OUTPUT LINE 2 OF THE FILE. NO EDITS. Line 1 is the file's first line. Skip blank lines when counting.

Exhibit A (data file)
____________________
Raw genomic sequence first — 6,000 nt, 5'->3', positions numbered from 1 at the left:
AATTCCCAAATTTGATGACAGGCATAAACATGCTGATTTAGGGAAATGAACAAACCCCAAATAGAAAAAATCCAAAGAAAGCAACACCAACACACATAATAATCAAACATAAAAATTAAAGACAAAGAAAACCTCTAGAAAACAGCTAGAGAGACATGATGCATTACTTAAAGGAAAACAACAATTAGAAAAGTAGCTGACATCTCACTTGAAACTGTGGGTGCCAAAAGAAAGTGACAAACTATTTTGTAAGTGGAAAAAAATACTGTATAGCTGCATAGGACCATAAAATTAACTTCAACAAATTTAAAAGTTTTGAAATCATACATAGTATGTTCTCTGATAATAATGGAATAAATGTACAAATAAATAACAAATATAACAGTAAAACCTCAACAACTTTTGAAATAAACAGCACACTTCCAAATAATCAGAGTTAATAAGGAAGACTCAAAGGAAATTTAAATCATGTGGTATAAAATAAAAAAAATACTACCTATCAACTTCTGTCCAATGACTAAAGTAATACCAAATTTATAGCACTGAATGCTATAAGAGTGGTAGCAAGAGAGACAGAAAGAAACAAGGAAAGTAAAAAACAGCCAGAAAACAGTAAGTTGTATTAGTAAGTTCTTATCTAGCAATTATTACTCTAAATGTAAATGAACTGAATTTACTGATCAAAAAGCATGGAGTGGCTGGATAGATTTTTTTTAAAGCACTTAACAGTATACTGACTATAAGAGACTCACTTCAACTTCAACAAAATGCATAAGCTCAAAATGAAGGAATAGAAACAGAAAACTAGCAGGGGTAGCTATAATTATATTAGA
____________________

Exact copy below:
AATTCCCAAATTTGATGACAGGCATAAACATGCTGATTTAGGGAAATGAACAAACCCCAAATAGAAAAAATCCAAAGAAAGCAACACCAACACACATAATAATCAAACATAAAAATTAAAGACAAAGAAAACCTCTAGAAAACAGCTAGAGAGACATGATGCATTACTTAAAGGAAAACAACAATTAGAAAAGTAGCTGACATCTCACTTGAAACTGTGGGTGCCAAAAGAAAGTGACAAACTATTTTGTAAGTGGAAAAAAATACTGTATAGCTGCATAGGACCATAAAATTAACTTCAACAAATTTAAAAGTTTTGAAATCATACATAGTATGTTCTCTGATAATAATGGAATAAATGTACAAATAAATAACAAATATAACAGTAAAACCTCAACAACTTTTGAAATAAACAGCACACTTCCAAATAATCAGAGTTAATAAGGAAGACTCAAAGGAAATTTAAATCATGTGGTATAAAATAAAAAAAATACTACCTATCAACTTCTGTCCAATGACTAAAGTAATACCAAATTTATAGCACTGAATGCTATAAGAGTGGTAGCAAGAGAGACAGAAAGAAACAAGGAAAGTAAAAAACAGCCAGAAAACAGTAAGTTGTATTAGTAAGTTCTTATCTAGCAATTATTACTCTAAATGTAAATGAACTGAATTTACTGATCAAAAAGCATGGAGTGGCTGGATAGATTTTTTTTAAAGCACTTAACAGTATACTGACTATAAGAGACTCACTTCAACTTCAACAAAATGCATAAGCTCAAAATGAAGGAATAGAAACAGAAAACTAGCAGGGGTAGCTATAATTATATTAGA